Morray — “Quicksand”

If you’re looking for a contender for “most undeniable song of the year,” this one puts in a pretty strong argument. Not only did it more or less launch Morray’s career, but it also introduced a rapper for whom “soulful” seems a descriptor inadequate to the challenge of accurate labeling. He somehow croons and raps at the same time — kind of like Nelly — but with a melancholy that reflects the conditions he’s overcome, as well as a hopefulness that fully explains how he managed to do so. – A.W.

MUNA — “Silk Chiffon” Feat. Phoebe Bridgers

If you haven’t heard the lesbian anthem of the year, GTFO. Okay, sure, this song belongs just as much to bi women as anyone else (hi Phoebe), and it only takes a tiny stretch of the imagination to make it into a love song for just about anyone. But, in a heteronormative, patriarchal world that so often dismisses the idea that plenty of women could be completely happy loving each other, “Silk Chiffon” reclaims space in a deeply political way. The fact that it also happens to be a banger is just icing on the cake… or an extra bit of chiffon on the blouse. – C.W.

Olivia Rodrigo — “Good 4 U”

While Olivia Rodrigo‘s debut single “Drivers License” gave her a viral moment, her Sour track “Good 4 U” resonated with millennials and Gen Z alike to make her a certified star. Rather than singing about the woes of a broken heart, “Good 4 U” is instead empowering, sarcastic, and details the wildly relatable feeling of the jealousy and pain that comes from an ex moving on a little too quickly. As a whole, “Good 4 U” is an example of Rodrigo’s versatility that helped her become a household name. It showcases her genre-spanning songwriting along with the fact she can just as easily execute a rock-leaning banger as well as a piano-driven ballad. – C.D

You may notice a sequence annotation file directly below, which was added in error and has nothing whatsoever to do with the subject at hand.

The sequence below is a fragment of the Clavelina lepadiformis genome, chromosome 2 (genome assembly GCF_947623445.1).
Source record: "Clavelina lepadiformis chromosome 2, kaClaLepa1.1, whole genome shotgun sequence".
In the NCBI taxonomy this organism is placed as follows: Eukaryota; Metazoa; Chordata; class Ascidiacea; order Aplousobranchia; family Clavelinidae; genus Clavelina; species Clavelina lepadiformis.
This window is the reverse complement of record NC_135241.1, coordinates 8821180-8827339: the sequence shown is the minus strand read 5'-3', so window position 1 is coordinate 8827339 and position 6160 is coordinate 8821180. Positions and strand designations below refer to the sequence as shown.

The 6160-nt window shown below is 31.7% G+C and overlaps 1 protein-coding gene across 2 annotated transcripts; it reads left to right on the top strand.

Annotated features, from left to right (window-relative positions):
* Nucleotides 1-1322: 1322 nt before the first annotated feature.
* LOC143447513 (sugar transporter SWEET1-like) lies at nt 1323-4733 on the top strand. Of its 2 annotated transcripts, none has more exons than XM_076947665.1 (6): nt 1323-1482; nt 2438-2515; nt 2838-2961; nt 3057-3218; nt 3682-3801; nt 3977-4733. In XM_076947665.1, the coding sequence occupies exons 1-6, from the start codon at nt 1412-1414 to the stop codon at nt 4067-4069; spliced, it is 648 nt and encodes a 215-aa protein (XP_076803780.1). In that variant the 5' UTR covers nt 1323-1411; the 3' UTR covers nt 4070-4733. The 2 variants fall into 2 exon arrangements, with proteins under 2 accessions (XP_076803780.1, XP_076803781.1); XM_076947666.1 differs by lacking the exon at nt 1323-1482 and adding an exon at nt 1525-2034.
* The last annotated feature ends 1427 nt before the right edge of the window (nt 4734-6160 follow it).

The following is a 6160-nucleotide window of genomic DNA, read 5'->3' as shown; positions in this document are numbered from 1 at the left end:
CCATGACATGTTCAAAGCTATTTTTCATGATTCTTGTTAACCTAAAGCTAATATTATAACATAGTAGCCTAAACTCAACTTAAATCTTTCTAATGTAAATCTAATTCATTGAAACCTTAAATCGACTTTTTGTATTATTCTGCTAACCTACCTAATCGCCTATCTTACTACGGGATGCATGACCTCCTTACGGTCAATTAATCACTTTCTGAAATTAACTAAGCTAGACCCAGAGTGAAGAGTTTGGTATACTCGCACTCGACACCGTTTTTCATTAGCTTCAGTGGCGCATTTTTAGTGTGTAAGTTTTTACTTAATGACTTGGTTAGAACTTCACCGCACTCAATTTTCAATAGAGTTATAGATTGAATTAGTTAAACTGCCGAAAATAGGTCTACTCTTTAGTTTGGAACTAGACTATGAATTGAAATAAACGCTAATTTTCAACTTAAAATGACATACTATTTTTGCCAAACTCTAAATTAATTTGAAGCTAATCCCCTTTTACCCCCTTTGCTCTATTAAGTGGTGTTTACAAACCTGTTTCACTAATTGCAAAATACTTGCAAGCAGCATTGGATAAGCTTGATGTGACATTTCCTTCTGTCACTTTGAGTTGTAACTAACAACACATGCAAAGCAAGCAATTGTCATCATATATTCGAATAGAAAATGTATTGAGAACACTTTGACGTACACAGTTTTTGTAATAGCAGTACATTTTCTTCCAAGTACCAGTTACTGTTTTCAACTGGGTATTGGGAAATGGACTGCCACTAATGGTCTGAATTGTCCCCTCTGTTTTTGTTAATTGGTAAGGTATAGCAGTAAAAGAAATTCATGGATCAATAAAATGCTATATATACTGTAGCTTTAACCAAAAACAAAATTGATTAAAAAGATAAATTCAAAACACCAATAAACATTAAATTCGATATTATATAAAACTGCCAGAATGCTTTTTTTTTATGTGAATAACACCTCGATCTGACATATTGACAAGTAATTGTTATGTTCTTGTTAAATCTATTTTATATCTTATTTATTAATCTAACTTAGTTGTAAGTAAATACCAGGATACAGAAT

PinkPantheress — “Just For Me”

PinkPantheress burst onto the scene via TikTok when her glitchy, footwork-style production and pristine house vocals hit a sweet spot for disillusioned Gen-Z listeners, stuck at home or full of the same longing her music contains. “Just For Me” is a bit more hopeful than some other tracks on her early mixtape, To Hell With It, but cut with just enough darkness to make things interesting. See if a single listen doesn’t get the melody stuck in your head for days at a time. – C.W.

Polo G — “Rapstar”

Polo G earned the first No. 1 album of his career this year with Hall Of Fame. With that also came the first No. 1 song, “Rapstar.” The track focuses on Polo G’s newfound stardom, one that became undeniably apparent when Hall Of Fame arrived. “Rapstar” is Polo G’s realization that he’s bigger than he’s ever been, and because of that, it requires a moment to stop and soak in the moment. It’s also a track that solidified the Chicago rapper’s presence in the mainstream realm of rap. – W.O.